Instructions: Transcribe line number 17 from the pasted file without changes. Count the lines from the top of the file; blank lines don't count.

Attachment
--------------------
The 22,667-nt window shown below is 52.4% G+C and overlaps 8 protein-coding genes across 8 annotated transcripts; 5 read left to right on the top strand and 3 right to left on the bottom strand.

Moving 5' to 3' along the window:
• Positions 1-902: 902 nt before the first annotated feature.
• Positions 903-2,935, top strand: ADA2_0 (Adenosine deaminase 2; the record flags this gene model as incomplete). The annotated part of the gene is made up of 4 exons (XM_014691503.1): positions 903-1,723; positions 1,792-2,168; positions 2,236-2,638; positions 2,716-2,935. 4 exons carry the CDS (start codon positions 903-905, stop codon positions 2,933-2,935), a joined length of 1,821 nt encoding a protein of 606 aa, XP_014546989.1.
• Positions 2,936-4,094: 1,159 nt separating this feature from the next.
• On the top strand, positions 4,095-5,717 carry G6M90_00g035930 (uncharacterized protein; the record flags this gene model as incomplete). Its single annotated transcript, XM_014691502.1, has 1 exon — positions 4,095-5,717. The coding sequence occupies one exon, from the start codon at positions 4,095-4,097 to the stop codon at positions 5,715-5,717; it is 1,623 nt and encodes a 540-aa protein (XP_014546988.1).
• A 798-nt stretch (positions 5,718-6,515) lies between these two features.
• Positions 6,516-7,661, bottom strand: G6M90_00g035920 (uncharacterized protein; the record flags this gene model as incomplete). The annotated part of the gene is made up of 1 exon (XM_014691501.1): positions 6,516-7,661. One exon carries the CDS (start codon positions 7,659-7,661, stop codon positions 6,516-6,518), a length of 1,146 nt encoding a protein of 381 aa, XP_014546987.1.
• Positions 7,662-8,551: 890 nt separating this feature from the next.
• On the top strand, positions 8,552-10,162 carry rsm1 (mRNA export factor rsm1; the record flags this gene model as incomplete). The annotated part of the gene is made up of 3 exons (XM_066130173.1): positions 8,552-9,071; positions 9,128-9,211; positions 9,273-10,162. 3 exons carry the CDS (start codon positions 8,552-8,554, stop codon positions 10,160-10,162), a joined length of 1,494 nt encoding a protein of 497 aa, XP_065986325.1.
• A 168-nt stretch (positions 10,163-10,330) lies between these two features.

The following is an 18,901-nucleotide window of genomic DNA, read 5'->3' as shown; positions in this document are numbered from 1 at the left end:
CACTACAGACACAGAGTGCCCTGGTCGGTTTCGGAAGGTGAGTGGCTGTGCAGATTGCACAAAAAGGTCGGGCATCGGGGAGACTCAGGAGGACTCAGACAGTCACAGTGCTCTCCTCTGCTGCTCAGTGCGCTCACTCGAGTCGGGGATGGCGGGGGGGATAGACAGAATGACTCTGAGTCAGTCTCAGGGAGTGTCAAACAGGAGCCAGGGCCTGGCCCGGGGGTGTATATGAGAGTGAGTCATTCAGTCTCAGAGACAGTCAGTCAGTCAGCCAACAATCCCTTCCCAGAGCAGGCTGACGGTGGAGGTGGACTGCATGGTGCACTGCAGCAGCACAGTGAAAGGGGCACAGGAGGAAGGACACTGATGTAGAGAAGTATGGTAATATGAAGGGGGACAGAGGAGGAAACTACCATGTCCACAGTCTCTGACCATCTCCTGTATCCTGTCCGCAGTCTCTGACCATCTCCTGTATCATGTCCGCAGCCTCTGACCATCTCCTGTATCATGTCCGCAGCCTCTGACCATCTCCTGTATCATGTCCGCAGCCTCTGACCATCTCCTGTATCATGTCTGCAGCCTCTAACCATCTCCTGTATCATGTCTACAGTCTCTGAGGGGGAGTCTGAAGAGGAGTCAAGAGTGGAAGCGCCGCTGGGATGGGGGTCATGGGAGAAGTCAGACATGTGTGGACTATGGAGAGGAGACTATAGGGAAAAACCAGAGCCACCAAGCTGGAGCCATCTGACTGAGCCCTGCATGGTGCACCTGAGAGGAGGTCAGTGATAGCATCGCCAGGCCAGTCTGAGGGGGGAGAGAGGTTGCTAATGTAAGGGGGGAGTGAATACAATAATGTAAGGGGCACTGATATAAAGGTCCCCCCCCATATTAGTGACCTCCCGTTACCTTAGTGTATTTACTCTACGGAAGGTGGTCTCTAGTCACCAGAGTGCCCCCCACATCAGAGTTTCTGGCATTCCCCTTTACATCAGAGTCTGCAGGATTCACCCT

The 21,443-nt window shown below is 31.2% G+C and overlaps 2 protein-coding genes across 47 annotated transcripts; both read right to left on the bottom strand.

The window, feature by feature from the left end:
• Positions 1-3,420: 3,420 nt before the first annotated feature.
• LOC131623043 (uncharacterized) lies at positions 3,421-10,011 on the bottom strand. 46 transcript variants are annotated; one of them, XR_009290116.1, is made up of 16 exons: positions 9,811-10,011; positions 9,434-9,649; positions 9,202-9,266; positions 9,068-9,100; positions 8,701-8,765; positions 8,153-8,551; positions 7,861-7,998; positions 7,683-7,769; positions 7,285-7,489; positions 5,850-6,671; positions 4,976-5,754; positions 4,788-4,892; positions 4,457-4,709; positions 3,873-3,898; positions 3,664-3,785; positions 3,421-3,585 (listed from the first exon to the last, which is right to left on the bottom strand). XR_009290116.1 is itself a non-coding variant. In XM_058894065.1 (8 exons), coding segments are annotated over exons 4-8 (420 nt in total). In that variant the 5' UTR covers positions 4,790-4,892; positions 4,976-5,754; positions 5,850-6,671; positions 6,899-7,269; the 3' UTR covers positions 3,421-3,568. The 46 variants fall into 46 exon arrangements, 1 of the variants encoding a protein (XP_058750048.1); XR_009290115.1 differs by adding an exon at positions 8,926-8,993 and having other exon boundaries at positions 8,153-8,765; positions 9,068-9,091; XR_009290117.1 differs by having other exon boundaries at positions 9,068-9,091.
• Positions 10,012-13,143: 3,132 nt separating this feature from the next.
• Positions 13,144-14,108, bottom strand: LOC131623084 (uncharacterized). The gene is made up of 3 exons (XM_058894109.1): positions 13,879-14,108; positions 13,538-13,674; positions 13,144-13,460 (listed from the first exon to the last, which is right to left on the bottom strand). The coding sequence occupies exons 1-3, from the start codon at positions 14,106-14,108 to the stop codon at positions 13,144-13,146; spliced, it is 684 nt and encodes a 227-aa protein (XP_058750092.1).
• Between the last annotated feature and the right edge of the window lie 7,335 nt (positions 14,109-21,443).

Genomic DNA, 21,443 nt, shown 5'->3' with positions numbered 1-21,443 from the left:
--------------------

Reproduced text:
• LOC131623043 (uncharacterized) lies at positions 3,421-10,011 on the bottom strand. 46 transcript variants are annotated; one of them, XR_009290116.1, is made up of 16 exons: positions 9,811-10,011; positions 9,434-9,649; positions 9,202-9,266; positions 9,068-9,100; positions 8,701-8,765; positions 8,153-8,551; positions 7,861-7,998; positions 7,683-7,769; positions 7,285-7,489; positions 5,850-6,671; positions 4,976-5,754; positions 4,788-4,892; positions 4,457-4,709; positions 3,873-3,898; positions 3,664-3,785; positions 3,421-3,585 (listed from the first exon to the last, which is right to left on the bottom strand). XR_009290116.1 is itself a non-coding variant. In XM_058894065.1 (8 exons), coding segments are annotated over exons 4-8 (420 nt in total). In that variant the 5' UTR covers positions 4,790-4,892; positions 4,976-5,754; positions 5,850-6,671; positions 6,899-7,269; the 3' UTR covers positions 3,421-3,568. The 46 variants fall into 46 exon arrangements, 1 of the variants encoding a protein (XP_058750048.1); XR_009290115.1 differs by adding an exon at positions 8,926-8,993 and having other exon boundaries at positions 8,153-8,765; positions 9,068-9,091; XR_009290117.1 differs by having other exon boundaries at positions 9,068-9,091.